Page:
# Mass Defect and Binding Energy

This topic is part of the HSC Physics course under the section Properties of the Nucleus.

### HSC Physics Syllabus

• predict quantitatively the energy released in nuclear decays or transmutations, including nuclear fission and nuclear fusion, by applying: (ACSPH031, ACSPH035, ACSPH036)

– the law of conservation of energy
– mass defect
– binding energy
– Einstein’s mass–energy equivalence relationship

### What is Mass Defect?

Mass defect is the difference between the actual mass of a nucleus and the total mass of nucleons. The total mass of nucleons is greater than the actual nuclear mass. • For a nucleus, the mass defect is the difference between the total mass of its nucleons and its actual nuclear mass.
• For an atom, the mass defect is the difference between the total mass of nucleons as well as electrons as its actual atomic mass.

### What is Binding Energy?

Mass defect is transformed into binding energy of the nucleus or atom.

Binding energy of a nucleus is the energy required to break apart the nucleons. The relationship between mass defect and binding energy is given by Einstein's energy-mass equivalence equation:

$$E_{binding}=m_{defect}c^2$$

When a nucleus/atom is formed, its binding energy is released. Conversely, when a nucleus/atom is broken apart, its binding energy is absorbed.

Binding energy per nucleon equals to the total binding energy of a nucleus divided by the number of nucleons in the nucleus. Binding energy per nucleon varies with nuclide - generally increases up to iron (Fe) and decreases after iron.

### Mass Defect and Binding Energy Calculation

Units for mass and energy:

• When mass defect is in kg, the calculated binding energy will be in J.
• When mass defect is in atomic mass unit (u), the calculated binding energy will be in MeV (by multiplying by 931.5).

For example, the binding energy of carbon-12 (nuclide mass = 12.0000 u) nucleus can be calculated:

First, calculate total mass of nucleons (6 protons and 6 neutrons)

$$m_{total} = 6 \times 1.673 \times 10^{-27} + 6 \times 1.675 \times 10^{-27}$$

$$m_{total} = 2.009 \times 10^{-26} \hspace{0.1cm} kg$$

Calculate mass defect:

$$m_{defect} = 2.009 \times 10^{-26} - 12.0000 \times 1.661 \times 10^{-27}$$

$$m_{defect} = 1.56 \times 10^{-28} \hspace{0.1cm} kg$$

Apply energy-mass equivalence equation:

$$E=mc^2$$

$$E= (1.56 \times 10^{-28})(3 \times 10^8)^2$$

$$E=1.4 \times 10^{-11} \hspace{0.1cm} J$$

Calculating binding energy per nucleon (12 nucleons in C-12):

$$E = \frac{1.4 \times 10^{-11}}{12}$$

$$E=1.2 \times 10^{-12} \hspace{0.1cm} J$$

### Binding Energy in Transmutation Reactions

Nuclear transmutation is the process through which the number of protons and/or neutrons of a nuclide changes. The total binding energy of the products of a transmutation is always different to that of the reactants.

Examples of nuclear transmutation include:

Binding energy of reactants is the amount of energy required (to be absorbed) to break apart the nuclides. Binding energy of products is the amount of energy released when the nuclides are formed.

Therefore:

• When total binding energy or products is greater than reactants, this results in an exothermic reaction (energy is released). This is because less binding energy is absorbed to break apart the reactants and more binding energy is released when products are formed.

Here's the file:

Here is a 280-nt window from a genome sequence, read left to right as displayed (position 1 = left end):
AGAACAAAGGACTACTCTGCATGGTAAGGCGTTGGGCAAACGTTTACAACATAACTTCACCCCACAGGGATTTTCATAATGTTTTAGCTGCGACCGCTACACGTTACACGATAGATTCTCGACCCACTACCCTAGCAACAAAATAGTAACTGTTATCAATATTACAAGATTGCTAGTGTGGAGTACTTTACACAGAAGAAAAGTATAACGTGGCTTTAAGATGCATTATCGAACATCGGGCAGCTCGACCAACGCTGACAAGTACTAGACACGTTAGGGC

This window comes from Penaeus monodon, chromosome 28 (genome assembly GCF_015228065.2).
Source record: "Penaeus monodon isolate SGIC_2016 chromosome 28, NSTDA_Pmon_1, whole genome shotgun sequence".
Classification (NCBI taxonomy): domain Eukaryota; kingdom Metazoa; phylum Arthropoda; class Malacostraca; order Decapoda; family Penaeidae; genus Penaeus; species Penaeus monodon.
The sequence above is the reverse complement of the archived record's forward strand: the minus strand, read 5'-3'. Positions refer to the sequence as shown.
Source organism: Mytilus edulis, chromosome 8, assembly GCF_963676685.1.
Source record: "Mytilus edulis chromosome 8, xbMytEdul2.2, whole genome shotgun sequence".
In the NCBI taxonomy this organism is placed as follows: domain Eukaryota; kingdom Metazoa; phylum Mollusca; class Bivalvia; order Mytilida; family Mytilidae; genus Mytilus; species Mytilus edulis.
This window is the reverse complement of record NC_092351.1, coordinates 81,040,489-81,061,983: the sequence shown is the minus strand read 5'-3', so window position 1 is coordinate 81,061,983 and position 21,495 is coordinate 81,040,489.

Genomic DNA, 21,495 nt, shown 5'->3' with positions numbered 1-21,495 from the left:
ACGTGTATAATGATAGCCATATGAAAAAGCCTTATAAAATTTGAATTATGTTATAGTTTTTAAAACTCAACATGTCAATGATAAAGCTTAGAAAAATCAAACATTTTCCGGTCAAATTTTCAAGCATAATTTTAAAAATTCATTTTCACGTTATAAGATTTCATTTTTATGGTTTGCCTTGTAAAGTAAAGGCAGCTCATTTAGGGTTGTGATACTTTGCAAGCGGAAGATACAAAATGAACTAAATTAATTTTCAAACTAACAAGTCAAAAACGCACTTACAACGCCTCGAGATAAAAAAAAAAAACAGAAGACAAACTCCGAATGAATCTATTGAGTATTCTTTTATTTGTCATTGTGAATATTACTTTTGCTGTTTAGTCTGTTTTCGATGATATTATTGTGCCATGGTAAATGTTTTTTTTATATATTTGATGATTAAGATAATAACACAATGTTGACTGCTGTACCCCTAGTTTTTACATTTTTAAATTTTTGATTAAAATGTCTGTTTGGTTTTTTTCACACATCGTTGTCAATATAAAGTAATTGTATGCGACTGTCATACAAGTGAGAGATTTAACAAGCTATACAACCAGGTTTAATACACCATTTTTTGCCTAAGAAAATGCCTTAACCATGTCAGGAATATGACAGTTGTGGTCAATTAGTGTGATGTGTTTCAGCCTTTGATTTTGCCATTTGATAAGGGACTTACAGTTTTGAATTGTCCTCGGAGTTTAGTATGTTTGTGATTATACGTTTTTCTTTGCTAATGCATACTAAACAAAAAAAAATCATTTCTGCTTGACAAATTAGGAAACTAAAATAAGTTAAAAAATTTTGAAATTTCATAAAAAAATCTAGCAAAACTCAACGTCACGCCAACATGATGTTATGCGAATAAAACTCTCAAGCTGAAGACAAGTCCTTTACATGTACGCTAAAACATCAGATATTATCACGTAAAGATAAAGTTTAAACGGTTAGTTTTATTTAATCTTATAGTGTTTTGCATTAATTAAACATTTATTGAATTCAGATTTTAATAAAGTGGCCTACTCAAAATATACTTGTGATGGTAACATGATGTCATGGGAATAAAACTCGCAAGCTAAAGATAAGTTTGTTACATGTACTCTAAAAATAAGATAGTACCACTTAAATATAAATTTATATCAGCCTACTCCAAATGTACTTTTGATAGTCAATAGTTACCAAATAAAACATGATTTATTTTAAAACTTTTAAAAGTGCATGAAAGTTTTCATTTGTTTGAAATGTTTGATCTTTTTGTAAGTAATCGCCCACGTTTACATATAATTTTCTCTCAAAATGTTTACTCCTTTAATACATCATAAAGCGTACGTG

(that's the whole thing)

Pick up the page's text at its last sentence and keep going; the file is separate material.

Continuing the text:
• When total binding energy or products is less than reactants, this results in an endothermic reaction (energy is absorbed). This is because more binding energy is absorbed to break apart the reactants and less binding energy is released when products are formed.

Since binding energy per nucleon increases from hydrogen to iron, fusion reactions up to iron are all exothermic (products have greater binding energy than reactants).

Since binding energy per nucleon decreases for nuclides heavier than iron, fission of these nuclides are all exothermic (products have smaller in mass but have greater binding energy than reactants).

### Energy Produced in Radioactive Decay

The mass difference between the products and reactants of radioactive decay is also attributed to energy. The total mass of products is generally smaller than the parent nuclide. Thus, the energy produced from radioactive decay can be calculated by first determining this mass difference.

For example, alpha decay of Pu-238: Calculate mass difference:

$$\Delta m = 238.0495 - 234.0409 - 4.0026 = 0.006 u$$

$$\Delta m = 0.006 \times 1.661 \times 10^{-27} = 9.966 \times 10^{-30} \hspace{0.1cm} kg$$

Apply mass-energy equivalence equation:

$$E=mc^2$$

$$E=(9.966 \times 10^{-30})(3 \times 10^8)^2$$

$$E=9.0 \times 10^{-13} \hspace{0.1cm} J$$

### Energy Produced in Nuclear Fusion

Calculation related to nuclear fusion can be found here.

### Energy Produced in Nuclear Fission

Mass-energy equivalence and the concept of binding energy are also evident in nuclear fission reactions.

• The total mass of products will be less than that of reactants.
• The binding energy of products will be greater than that of reactants.
• This implies that energy must have been emitted in the splitting process (increase in binding energy) - this is the energy release from fission.

For example, U-238 undergoes fission to form Sr-95, Xe-140 and 3 neutrons: Calculate the mass difference:

$$m_{neutron} = \frac{1.675 \times 10^{-27}}{1.661 \times 10^{-27}} = 1.0084u$$

$$\Delta m = 238.0508 - 94.9194 -139.9216 - 3(1.0084)$$

$$\Delta m = 0.1845 u$$

Apply mass-energy equivalence equation:

$$E=mc^2$$

$$E=(0.1845 \times 931.5 MeV/c^2)(c^2)$$

$$E=172 \hspace{0.1cm} MeV$$

Previous section: Modelling Radioactive Decay (Calculation)

Next section: The Standard Model of Matter